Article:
I hung around with hackers for a week, and now I'm completely paranoid

I was somewhere around the Paris Hotel on the edge of the Las Vegas Strip when the paranoia began to take hold.

I glanced down at my phone. Sitting in a talk by Lavabit CEO Ladar Levison, I noticed my WiFi was left turned on, though it wasn’t connected to a network.

Was someone sniffing my phone’s data? Could I have been hacked?

I quickly turned it off and put it back in my pocket.

This is what it’s like to attend Def Con, the world’s largest hacker conference and home to what’s billed as the most “profoundly hostile” wireless network anywhere. Before that, I was at Black Hat USA, the information security conference during the same week.

Though both are a fun time to meet awesome people, learn from the best, and party, it can be overwhelming to the first-time attendee like me.

Chances are, my small error didn’t inspire any mischief among the “black hat” hackers who blend in among government agents and the “white hat” types who protect companies from attack. But it was a moment of realisation that would come up repeatedly over the week: The possibility of getting hacked — “owned” as they say in the hacker world — is not something that should be feared by the vast majority of people, but for journalists, activists, and even hackers themselves, a little paranoia can be a good thing.

This realisation is particularly evident when there’s a giant screen projected inside a room on the Bally’s 26th floor showing off the “Wall of Sheep” — the unlucky souls who were letting data packets with usernames, passwords, and other information fly out in the clear, with Def Con’s “packet hunters” picking them up.

It also didn’t help that some were spreading rumours of people employing IMSI catchers to intercept phone calls, while others on Reddit were saying feds were setting up the infamous “Stingrays” around the hotels. I wasn’t able to confirm that either way.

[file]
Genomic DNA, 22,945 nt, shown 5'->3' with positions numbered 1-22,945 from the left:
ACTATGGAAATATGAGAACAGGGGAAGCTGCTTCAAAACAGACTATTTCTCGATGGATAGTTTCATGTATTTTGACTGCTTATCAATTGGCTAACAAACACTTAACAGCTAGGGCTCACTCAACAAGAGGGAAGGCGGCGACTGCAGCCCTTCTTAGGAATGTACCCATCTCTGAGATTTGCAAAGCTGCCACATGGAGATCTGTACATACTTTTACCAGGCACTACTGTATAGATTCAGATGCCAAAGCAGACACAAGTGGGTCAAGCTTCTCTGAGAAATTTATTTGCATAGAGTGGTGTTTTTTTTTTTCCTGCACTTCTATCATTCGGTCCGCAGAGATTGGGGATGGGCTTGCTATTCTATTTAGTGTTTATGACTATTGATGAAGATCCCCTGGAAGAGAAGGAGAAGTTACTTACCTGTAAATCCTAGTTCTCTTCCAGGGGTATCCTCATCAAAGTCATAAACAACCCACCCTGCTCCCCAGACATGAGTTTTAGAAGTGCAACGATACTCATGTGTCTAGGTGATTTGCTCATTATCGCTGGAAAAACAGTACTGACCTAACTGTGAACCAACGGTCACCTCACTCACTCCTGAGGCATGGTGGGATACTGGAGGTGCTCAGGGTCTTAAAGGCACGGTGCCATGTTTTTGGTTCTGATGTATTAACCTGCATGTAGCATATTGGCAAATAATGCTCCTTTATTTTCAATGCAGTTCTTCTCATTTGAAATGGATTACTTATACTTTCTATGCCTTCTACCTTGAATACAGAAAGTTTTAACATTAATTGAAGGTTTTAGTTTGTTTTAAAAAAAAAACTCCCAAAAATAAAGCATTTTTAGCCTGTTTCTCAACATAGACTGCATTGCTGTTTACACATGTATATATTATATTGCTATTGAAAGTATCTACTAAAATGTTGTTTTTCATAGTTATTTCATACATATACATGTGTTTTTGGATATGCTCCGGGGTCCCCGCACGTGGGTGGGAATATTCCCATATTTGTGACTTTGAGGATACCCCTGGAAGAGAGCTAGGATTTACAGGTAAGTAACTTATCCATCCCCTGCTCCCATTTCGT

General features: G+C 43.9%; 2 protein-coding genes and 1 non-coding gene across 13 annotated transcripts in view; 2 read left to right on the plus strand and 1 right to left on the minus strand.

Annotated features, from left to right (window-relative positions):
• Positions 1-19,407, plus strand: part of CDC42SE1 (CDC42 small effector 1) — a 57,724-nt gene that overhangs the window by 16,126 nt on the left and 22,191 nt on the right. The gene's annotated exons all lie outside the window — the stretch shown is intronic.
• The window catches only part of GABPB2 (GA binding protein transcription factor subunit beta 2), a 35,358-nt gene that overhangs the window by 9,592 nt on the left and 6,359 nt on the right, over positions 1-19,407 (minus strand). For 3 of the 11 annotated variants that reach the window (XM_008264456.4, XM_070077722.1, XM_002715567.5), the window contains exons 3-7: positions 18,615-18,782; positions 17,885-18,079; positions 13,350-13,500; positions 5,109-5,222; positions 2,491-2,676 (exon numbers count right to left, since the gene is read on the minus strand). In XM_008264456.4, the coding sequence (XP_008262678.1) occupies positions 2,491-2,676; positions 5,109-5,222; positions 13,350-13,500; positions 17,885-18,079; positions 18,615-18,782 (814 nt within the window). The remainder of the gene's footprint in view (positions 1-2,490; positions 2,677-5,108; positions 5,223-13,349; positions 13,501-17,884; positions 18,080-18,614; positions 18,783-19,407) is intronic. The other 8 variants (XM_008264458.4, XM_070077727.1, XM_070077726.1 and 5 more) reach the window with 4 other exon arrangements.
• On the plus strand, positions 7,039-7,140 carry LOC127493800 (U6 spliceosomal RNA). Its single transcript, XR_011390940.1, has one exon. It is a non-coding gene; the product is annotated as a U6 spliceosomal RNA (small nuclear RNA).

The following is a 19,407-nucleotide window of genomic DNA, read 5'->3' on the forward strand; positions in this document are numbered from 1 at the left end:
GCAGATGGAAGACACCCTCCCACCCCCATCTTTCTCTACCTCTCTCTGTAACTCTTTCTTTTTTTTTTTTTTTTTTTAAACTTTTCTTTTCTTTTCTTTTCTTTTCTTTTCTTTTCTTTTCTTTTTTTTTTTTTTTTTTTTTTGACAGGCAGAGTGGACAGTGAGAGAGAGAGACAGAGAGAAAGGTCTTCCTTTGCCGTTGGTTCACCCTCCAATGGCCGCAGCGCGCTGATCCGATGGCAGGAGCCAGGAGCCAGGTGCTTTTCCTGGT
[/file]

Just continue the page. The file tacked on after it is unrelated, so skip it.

The idea of staying on guard was made clear while attending a talk earlier in the week at Black Hat USA, in which Claudio Guarnieri and Collin Anderson debuted three years of research on what is believed to be multiple groups of government-linked Iranian hackers targeting external human rights groups and dissidents within the country.

The methods they used were crude, but effective: Simple emails enticing victims to click a link to a website the attacker loaded with malicious code, or others came with attachments that download malware.

At Def Con, there were speakers focused on hacking cars, or exploiting software specifically designed to thwart hackers such as Little Snitch. Two security researchers even debuted the first-ever ransomware on a smart thermostat.

All in all, the week of hacking conferences I attended made me greater appreciate the work that security researchers do in pointing out vulnerabilities, as well as their attempts at patching them.

But it also reinforced the importance of the user to proactively keep themselves safe online. If I learned anything during a week of talking with and hanging around hackers, it’s that it’s easier than ever for even inexperienced hackers with high-tech tools to target someone.

The Wickr Foundation’s “tips for surviving Def Con” say to completely turn off WiFi and Bluetooth, cover cameras with tape, never use ATM’s, and never connect phone chargers except for your own — even at the airport. While this may be totally paranoid advice for a week where 20,000 hackers are in town, it can be overkill for the average journalist or activist.

Still, the absolute basics are so simple to implement that it’s incredibly surprising to see so many people leave themselves wide open to attack. Though they won’t make a person “unhackable” — that’s not possible — taking basic precautions will make for a hard target, which can immediately deter an attacker and cause them to move on to someone else.

For example, a hacker can execute a “man-in-the-middle” attack on the coffee shop’s WiFi network and intercept everything, but if you used a free VPN service they’d see nothing but encrypted traffic. And while a brute force attack or social engineering a target can glean a super simple password, it would be much harder if a victim was using a password manager like 1Password or LastPass to generate 30-plus character passwords that are safely stored.

Most importantly, no one should just mindlessly click on a link they have been emailed by someone they don’t even know.

Perhaps my paranoia will wear off. But, if you hacked me at Def Con, please activate my webcam and let me know. Or shoot me an email with the key ID 8948807D.

I’d be happy to chat about how to do better next time.

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